>> Washington is blacklisting Pyongyang and this time it's not about nukes. The US slapping sanctions specifically on leader Kim Jong Un for the first time, plus a handful of other North Korean officials for human rights abuses. The sanctions would make them radioactive to banks and companies in the US and freeze their assets there.
Reuters' James Pearson, explains the thinking behind the move.>> It's not necessarily gonna have that much effect. I can't think of many businessmen in America for example, who would have a direct business relationship with Kim Jong Un. The key here really is naming Kim Jong Un by name, publicly for the first time.
>> South Korea has welcomed the sanctions, saying they'll step up pressure on Pyongyang to improve its human rights record. But analysts say, the North is likely to react with fury, after its leader was named and shamed.>> This is something that in North Korea where his name, his image is treated with a kind of godlike respect, it's gonna be taken very, very seriously.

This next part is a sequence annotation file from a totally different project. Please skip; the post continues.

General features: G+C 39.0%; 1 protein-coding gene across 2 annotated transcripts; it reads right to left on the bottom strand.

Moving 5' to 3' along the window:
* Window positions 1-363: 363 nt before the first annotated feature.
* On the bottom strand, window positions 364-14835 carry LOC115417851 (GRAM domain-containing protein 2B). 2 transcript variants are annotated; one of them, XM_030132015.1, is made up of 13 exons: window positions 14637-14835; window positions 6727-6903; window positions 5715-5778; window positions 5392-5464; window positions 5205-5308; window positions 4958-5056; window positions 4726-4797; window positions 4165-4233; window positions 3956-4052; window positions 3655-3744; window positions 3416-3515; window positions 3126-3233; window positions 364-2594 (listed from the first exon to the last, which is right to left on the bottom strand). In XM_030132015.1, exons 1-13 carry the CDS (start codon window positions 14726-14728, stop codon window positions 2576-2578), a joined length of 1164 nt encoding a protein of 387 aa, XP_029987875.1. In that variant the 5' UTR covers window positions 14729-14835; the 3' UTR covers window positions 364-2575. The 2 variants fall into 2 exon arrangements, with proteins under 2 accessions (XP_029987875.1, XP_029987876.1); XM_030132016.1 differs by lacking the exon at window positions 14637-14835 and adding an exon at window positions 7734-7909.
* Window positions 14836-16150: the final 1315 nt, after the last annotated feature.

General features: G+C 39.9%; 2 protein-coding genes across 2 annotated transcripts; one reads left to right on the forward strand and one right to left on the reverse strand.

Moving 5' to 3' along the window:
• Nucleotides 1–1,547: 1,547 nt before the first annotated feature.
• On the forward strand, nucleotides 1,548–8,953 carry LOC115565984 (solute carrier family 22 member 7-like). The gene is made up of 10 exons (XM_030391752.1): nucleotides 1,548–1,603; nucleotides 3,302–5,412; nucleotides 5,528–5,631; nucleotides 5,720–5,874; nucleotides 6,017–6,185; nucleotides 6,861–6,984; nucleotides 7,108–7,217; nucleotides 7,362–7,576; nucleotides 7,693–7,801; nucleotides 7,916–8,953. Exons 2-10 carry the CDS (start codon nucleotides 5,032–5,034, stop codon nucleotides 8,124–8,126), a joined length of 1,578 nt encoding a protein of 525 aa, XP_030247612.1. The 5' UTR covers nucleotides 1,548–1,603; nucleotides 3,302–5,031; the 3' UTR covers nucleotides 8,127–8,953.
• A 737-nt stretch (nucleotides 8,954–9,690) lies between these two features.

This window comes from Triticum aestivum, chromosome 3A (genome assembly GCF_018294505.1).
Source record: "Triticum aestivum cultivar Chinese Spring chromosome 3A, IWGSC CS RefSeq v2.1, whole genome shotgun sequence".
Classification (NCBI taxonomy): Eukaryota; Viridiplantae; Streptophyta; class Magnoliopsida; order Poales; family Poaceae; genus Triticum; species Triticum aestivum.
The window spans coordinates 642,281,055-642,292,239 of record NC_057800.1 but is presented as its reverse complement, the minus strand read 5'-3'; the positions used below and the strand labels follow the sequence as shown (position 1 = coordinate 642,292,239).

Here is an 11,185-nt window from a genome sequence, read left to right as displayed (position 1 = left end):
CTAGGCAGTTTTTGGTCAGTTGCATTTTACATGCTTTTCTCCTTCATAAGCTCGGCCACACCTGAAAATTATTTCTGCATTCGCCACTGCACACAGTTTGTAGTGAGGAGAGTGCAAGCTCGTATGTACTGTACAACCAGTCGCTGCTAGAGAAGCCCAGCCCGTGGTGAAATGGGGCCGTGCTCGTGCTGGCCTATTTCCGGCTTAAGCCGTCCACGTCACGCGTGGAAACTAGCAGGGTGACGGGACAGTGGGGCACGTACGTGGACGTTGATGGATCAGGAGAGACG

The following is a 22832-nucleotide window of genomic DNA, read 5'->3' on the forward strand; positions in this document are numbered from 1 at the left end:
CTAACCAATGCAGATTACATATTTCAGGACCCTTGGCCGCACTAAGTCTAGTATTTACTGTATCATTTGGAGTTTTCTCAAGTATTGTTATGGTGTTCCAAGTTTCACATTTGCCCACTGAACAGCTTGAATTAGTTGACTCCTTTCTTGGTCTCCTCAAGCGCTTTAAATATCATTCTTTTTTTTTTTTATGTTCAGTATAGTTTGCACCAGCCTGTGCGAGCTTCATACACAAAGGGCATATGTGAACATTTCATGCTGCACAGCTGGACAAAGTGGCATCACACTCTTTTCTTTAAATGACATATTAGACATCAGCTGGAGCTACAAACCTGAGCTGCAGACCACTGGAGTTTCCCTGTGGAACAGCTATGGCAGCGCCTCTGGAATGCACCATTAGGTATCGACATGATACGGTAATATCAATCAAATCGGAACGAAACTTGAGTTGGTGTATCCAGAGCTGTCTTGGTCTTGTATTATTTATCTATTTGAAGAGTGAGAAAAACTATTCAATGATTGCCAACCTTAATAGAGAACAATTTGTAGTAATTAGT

Indeed, in 2014, when the United Nations suggested that Kim Jung Un maybe held accountable for human rights abuses, we saw the North Korean diplomats, and officials, and even state media responded very, very, very strongly. Analysts basically expect the same thing to happen this time.>> The US says North Korea's human rights abuses are up there with the worst in the world.
And include forced labor, disappearances, and torture, much of it happening inside camps for political prisoners. Analysts say the blacklist is a sign the US may have given up for now on engaging the isolated state. Because sanctioning a country's leader can destroy any lingering hope of a diplomatic solution